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NeighborWorks® Rochester is thrilled to announce the winners of it’s Celebration of Rochester Neighbors Awards. The awards will be distributed on Monday, June 6th from 5:00PM to 7:00PM at the Rochester Public Market. Like a city-wide block party, the event will feature live music, food and a chance to have fun with neighbors from throughout the city.
SouthWest Quadrant Community Champion
Ms. Bessie Clifton, a founding member of the Cottage Street Block Club, is the Rochester Neighbors Community Champion Award winner for the Southwest Quadrant. At 88 years old, she remains an active advocate and participant in her neighborhood. Ms. Clifton has been a member of the Plymouth Exchange Neighborhood Association for 25 years and is also a member of the South Plymouth Avenue Business Association. In addition, she walks her neighborhood as a member of PAC-TAC and is often seen cleaning up litter on area streets. Two projects with which Ms. Clifton is closely involved are the Legacy Garden and the Legacy Park Station, sponsored by the Cottage St. Block Club. She helps plant and maintain the community garden that provides fresh vegetables for neighbors, and she provided input and historical information and continues to fundraise for the Legacy Park Station. On the “Street Voices” program on Rochester Free Radio 106.3 fm, Ms. Clifton provided listeners with more history and memories about life in Rochester. Described as resilient with a “youthful spirit,” she continues to inspire her southwest neighbors.
NorthEast Quadrant Community Champion
Vera Crumpler, organizer of the Citywide Youth Crusade, is the Rochester Neighbors Community Champion Award winner for the Northeast Quadrant. Carlos Santana of Action for a Better Community nominated Mrs. Crumpler calling her “a highly committed advocate for the less fortunate” in Rochester’s northeast through efforts that span nearly 50 years. She has tackled community issues of housing, injustice, public safety, employment and youth while sitting on the boards of various associations: Coalition of the North East Area (CONEA,) North East Block Club Alliance (NEBCA,) Sector 10, and North East Neighbors Association (NENA.) In addition, she gives her time to other local events when asked. Her 30-year involvement with the Citywide Youth Crusade includes organizing rallies in which public officials, police officers, clergy, lecturers and neighbors with positive messages are invited to speak. In an effort to keep the dialogue moving forward, Mrs. Crumpler continues to hold the events at her own expense and without compensation. Santana adds that Mrs. Crumpler displays “a caring, loving heart toward everybody she meets, without distinction,” treating everyone with respect and compassion regardless of age or ethnic background, making her a true role model and champion.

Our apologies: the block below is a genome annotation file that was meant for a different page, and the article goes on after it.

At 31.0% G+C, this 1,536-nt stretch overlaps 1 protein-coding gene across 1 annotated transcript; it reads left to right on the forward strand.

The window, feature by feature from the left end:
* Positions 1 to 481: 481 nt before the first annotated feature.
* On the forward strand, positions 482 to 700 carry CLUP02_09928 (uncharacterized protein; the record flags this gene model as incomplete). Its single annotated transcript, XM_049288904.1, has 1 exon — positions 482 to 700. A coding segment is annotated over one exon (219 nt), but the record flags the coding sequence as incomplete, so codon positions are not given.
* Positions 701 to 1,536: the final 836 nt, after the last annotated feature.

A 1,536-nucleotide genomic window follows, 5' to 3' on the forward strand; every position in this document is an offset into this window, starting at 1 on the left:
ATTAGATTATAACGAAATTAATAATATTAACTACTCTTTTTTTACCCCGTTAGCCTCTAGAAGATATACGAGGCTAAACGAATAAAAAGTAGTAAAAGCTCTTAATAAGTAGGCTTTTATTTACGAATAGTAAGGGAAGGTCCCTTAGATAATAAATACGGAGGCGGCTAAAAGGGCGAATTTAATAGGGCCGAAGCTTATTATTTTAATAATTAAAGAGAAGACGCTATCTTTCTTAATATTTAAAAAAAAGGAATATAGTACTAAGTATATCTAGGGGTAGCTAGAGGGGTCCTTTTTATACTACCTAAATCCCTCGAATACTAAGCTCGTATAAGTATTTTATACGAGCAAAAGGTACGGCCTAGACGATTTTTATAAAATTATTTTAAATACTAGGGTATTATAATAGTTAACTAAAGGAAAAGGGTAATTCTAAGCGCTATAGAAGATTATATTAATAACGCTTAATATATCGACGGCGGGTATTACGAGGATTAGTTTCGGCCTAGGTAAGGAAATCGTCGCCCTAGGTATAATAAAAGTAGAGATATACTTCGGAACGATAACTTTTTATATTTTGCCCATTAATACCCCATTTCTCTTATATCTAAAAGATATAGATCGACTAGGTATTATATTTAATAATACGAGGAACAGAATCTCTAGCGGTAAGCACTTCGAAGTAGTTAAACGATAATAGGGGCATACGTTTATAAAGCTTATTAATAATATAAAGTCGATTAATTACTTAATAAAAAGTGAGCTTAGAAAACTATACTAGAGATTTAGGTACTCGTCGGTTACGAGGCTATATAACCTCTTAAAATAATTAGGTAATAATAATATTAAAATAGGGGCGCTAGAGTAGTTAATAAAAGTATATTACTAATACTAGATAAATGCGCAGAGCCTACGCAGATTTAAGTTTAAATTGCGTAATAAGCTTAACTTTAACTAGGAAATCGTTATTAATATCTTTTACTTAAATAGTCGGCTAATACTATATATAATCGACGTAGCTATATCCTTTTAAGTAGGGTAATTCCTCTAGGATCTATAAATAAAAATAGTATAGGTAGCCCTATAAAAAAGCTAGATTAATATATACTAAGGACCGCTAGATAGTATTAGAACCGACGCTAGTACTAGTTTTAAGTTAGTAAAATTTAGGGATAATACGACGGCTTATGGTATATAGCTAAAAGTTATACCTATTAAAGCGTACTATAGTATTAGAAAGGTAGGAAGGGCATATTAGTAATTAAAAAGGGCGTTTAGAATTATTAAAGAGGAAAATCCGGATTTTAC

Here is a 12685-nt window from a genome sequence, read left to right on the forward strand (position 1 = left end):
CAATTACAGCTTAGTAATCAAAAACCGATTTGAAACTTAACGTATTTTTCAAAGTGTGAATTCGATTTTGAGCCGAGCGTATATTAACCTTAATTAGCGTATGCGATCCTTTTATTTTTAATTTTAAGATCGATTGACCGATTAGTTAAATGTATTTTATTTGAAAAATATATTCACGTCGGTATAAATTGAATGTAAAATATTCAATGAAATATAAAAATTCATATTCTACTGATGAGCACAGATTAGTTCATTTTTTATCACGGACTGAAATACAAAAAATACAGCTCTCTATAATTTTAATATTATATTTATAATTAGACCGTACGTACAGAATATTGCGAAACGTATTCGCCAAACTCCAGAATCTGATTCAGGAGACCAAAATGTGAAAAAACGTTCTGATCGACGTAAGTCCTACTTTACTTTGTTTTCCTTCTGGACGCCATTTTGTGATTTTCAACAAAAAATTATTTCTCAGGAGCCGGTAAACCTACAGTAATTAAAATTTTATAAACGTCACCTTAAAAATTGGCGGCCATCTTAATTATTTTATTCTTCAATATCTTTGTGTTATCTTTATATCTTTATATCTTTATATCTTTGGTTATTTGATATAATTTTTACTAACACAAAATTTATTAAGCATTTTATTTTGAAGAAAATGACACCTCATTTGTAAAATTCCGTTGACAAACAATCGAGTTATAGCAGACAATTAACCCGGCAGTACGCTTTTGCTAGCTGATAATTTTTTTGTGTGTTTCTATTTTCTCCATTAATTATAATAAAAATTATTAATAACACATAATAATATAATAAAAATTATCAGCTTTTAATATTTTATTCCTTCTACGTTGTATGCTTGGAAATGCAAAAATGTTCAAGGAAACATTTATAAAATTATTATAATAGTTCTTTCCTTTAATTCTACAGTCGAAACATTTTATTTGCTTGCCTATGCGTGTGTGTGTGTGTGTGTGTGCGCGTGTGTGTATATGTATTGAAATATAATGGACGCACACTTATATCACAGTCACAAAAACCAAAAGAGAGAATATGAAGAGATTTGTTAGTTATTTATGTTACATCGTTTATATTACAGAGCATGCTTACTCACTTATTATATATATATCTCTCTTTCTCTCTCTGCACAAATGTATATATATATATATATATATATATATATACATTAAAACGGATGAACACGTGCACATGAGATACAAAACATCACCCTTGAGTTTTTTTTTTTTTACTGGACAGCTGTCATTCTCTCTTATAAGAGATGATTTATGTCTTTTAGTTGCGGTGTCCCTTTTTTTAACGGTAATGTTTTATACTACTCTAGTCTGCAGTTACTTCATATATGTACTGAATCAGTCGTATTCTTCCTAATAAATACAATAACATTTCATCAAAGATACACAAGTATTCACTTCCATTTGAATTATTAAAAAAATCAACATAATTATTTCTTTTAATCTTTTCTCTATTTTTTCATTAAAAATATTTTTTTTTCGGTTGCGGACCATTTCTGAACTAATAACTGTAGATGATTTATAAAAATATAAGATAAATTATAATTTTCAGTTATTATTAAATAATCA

NorthWest Quadrant Community Champion
Described as a “quiet champion” for Charlotte, Pamela Postgate is the Rochester Neighbors Community Champion Award winner for the Northwest Quadrant. After moving to Stutson Street eight years ago, Ms. Postgate organized the Stutson Street Block Club and Charlotte Beach Clean-ups. Her most recent community project has been spearheading the Lakeside Farmers Market. Ms. Postgate organized the group of neighbors to put it together, then hosted meetings, sought out sponsors and vendors, and locally publicized it. After a successful first year in 2015, the market will open this month for a second year.